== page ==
Should the supergrass system be put out to grass? After the recent failure of the high-profile case involving the Stewart brothers, a number of defendants from the Rathcoole area and the notorious Mark Haddock, the consensus seems pretty much to be yes.
With the benefit of hindsight we are all now experts who can clearly see that this one was never going to work.
Whose bright idea was all this anyway? Millions have been wasted etc etc ...
So that's the end of that then?
For, flawed as the supergrass system may be, it still represents a potentially powerful tool against what many of us believe remains the biggest threat to society - the paramilitary gangsters who control huge swathes of this place.
Supergrass is not the name the authorities prefer.
The proper term is 'assisting offender' (you can see why the headline writers stick with supergrass though) and it is hardly unique to these shores.
Tommaso Buscetta may sound like a starter in a pizza restaurant but he was actually one of the first assisting offenders to take on the Italian Mafia.
And Tommaso was not alone. He was just one of hundreds who have given evidence against the Cosa Nostra in Sicily, the even more secretive Calabrian mafia on mainland Italy and, of course, the transplanted dons in the US.
In America John Gotti, once known as the Telfon Don, was eventually jailed on the word of a supergrass. After his trial a prosecutor referred to him triumphantly as the Velcro Don.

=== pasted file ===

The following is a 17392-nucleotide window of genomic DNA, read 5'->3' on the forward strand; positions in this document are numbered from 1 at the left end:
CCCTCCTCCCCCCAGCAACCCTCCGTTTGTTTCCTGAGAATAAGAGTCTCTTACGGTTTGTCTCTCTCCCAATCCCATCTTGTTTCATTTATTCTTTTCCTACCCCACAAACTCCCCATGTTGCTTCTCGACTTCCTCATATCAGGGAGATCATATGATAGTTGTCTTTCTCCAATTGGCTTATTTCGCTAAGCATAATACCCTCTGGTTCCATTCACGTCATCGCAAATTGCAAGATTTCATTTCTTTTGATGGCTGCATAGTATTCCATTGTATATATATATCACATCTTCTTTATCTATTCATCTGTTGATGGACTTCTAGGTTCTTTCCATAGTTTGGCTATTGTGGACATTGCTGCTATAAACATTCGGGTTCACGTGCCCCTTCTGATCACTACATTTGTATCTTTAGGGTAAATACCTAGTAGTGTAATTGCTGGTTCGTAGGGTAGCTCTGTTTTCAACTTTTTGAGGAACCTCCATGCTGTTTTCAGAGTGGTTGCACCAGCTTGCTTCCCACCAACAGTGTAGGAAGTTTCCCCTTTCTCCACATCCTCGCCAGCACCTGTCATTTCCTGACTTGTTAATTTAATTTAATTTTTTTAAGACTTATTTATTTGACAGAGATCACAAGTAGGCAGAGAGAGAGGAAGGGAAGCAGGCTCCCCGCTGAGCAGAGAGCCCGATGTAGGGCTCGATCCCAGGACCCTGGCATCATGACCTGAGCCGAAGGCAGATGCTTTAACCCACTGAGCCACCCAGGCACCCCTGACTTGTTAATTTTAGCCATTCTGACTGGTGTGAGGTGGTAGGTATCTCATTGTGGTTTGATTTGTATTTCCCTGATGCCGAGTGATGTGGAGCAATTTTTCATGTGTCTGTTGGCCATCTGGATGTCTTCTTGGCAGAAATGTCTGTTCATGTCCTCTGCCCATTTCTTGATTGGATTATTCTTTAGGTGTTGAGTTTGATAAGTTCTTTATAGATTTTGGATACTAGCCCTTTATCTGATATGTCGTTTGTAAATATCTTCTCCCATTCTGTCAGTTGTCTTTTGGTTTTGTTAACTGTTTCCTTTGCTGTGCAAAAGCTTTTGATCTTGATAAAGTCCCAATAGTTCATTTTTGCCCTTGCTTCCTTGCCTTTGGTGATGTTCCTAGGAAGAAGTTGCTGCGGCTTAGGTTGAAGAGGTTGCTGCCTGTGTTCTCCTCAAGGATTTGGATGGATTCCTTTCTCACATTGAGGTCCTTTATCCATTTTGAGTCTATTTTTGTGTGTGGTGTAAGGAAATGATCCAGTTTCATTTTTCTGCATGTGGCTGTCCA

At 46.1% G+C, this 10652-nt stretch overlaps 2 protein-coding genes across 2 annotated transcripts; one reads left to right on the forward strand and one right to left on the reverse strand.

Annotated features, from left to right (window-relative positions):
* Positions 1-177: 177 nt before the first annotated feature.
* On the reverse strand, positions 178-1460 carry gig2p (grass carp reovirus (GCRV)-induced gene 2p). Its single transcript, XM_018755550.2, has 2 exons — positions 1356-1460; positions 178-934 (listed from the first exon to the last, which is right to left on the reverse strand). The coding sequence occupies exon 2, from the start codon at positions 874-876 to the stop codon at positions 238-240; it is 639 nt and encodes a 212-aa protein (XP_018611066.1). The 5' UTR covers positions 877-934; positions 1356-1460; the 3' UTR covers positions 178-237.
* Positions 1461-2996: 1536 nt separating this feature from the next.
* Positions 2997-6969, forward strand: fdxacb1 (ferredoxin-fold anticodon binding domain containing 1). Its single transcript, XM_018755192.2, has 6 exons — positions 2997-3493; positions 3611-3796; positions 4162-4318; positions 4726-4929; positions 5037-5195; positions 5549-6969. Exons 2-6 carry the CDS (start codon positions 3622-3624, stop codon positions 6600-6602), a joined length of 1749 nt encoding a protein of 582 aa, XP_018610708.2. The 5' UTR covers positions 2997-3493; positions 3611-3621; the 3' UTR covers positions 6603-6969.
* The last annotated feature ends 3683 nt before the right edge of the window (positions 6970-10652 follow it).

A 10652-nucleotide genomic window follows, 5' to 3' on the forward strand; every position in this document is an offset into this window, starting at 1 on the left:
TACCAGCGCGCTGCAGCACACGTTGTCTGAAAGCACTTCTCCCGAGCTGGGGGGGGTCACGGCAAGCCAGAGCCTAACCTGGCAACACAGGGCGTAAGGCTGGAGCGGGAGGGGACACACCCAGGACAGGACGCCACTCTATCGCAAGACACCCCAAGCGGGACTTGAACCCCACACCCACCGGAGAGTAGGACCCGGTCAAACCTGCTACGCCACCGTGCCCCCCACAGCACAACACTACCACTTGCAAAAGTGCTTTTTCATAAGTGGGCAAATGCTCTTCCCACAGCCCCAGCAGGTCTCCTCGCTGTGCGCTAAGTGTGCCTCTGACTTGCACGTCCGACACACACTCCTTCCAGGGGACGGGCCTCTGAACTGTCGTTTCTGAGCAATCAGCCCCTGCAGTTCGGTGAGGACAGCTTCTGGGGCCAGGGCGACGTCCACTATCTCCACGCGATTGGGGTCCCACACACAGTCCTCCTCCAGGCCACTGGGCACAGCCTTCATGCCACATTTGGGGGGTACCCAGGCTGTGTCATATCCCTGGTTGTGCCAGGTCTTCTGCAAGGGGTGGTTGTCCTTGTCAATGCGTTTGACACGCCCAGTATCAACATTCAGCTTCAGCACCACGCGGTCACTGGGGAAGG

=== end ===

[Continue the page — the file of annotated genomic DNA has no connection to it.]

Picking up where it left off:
But to make charges stick in these cases the judge (sitting without a jury in our local Diplock system) has to find the testimony of the assisting offender(s) believable. In the case of the Stewarts, Mr Justice Gillen thought otherwise - they lived on a "daily diet of lies" he said damningly.
That isn't to say, however, that the case shouldn't have been brought in the first place. Can you imagine the outcry if it had been revealed two men had walked into a police station, offered evidence against Mark Haddock, and the police and the PPS refused to take further action?
And it definitely isn't to say other cases shouldn't be brought in future. Among those on the cards is known to be a case which is likely to involve prominent figures in the UVF - a still fully-functioning illegal paramilitary gang which in recent years has increased in power and viciousness and is currently riven with tension between its Shankill sopranos and east Belfast uglies.
The bill for the Haddock case was indeed shocking (as one poster on the Slugger O'Toole website observed, in the end the only thing found criminal was the cost of the trial) but that does not have to set the standard for future court action. The supergrass system has worked against gangsters in other places. John Gotti, to take one example, died in prison.
Should we be rushing, then, to condemn something which might yet do the business against a few of our homegrown Teflon dons?